Regardless on how you want to proceed, the staff at your trusted outdoor store should be able to help you out. If worse comes to worst they can maybe recommend a replacement that will hold up better.

  • 1
    Definitely look at the seams. I put my 20 year old Vaude up in the garden and found the fabric was still waterproof but some of the seams had failed (they were taped, I used seam sealant to repair) More information that may be of interest
    – Chris H
    Commented Nov 27, 2018 at 12:23

1) Is it possible that this can be caused because of condensation?

How wet your gear and tent floor was? If it's just slightly damp on the outside then this is perfectly normal in wet air conditions (think foggy, wet air or long moderate rain, close to 100% humidity). The tent is designed to allow air (and moisture in it unfortunately) to circulate.

If it's anything above slightly damp then the tent probably leaked slightly.

2) The fabric seems to be leaking when I put it under water at home. Is this normal?

Yes, I don't know a tent that's going to stop a direct, slightly pressurized water stream from a shower :). What you describe sounds like normal behaviour to me. As long as you don't observe the water dripping down from the outer fly onto the inner during a rain you're fine.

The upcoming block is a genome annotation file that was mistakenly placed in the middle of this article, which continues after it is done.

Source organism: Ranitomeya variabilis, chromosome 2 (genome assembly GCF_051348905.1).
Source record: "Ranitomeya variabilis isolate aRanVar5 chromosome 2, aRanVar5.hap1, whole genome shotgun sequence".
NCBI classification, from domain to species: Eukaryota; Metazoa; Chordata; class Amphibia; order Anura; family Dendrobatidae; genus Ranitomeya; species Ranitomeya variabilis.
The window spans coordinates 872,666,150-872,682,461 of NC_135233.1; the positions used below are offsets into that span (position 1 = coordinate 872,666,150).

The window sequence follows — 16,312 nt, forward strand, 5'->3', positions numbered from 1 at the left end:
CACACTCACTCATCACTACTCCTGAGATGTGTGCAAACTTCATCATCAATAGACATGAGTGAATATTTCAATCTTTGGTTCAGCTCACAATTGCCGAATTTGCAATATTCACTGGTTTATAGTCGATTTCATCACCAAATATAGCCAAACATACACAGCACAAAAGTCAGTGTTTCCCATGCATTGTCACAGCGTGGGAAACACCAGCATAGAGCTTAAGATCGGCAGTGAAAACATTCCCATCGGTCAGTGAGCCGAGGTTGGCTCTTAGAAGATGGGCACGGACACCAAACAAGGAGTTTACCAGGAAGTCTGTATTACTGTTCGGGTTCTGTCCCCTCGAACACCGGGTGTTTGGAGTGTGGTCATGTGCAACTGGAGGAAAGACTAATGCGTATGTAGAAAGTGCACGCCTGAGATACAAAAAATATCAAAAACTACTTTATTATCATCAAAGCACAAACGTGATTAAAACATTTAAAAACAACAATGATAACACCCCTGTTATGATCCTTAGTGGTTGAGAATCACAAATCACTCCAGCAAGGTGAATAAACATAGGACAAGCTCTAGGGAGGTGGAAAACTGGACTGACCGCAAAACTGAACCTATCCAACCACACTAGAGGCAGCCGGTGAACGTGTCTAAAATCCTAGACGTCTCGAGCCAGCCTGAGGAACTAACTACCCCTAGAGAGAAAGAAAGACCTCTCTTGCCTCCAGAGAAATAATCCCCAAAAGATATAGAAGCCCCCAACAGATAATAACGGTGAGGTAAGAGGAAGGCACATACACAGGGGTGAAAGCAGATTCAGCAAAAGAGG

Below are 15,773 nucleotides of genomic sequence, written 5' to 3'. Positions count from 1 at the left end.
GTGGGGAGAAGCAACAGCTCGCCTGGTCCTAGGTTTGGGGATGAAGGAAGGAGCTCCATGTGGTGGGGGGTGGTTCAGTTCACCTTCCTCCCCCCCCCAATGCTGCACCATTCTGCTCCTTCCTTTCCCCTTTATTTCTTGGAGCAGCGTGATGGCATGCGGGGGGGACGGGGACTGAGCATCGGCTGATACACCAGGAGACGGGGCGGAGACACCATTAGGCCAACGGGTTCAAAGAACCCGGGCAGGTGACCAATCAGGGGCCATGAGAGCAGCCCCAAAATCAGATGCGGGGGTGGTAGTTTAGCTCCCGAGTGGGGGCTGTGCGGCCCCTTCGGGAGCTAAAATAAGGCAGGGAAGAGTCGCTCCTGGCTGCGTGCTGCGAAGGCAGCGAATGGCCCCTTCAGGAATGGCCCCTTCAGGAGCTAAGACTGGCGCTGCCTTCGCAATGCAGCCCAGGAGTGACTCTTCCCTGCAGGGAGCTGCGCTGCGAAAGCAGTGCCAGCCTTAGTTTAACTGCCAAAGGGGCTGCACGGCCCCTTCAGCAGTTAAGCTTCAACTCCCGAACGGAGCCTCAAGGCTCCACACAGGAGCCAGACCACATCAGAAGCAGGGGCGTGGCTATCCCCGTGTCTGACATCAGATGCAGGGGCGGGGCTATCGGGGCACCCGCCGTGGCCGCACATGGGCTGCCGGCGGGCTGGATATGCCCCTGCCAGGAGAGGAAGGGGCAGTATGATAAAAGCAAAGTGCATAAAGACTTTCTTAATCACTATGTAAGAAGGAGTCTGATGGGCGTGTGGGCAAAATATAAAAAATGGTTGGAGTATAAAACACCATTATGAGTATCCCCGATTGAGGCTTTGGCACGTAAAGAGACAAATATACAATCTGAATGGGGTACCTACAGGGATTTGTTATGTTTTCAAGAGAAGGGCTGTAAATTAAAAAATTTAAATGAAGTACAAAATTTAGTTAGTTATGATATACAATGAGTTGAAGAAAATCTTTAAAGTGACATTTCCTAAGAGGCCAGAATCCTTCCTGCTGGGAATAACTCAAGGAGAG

If you want to redo the test I'd pitch the tent in a park / forest and use a watering can to pour water on different spots of the tent and check for leaks. That way you get a stream of water that falls driven by wind and gravity - closer to what rain is.

3) During the testing I did to the tent, it seems that when I'm pouring water over the tent and the rain fly is touching the pole of the tent, water seems to go through at these spots in large quantities.

Again, this unfortunately is normal. Rain fly leaks really quickly if something is touching it from the inside. This is why it's very important to pitch the tent correctly and make the rain fly taut. If you expect heavy wind or rain it is also a good idea to use the guy lines.

  • The water column test they use to establish waterproofness involves putting the fabric under a vertical tube gradually filled with water until the pressure is enough to go through the coating. 1500mm of water (which is a common spec for rain flies) is a lot of pressure. Rain flies are supposed to be totally waterproof up to that point when new. The test has evolved over time and doesn't necessarily use water columns, but the pressures are equivalent.
    – Gabriel
    Commented Nov 29, 2018 at 21:48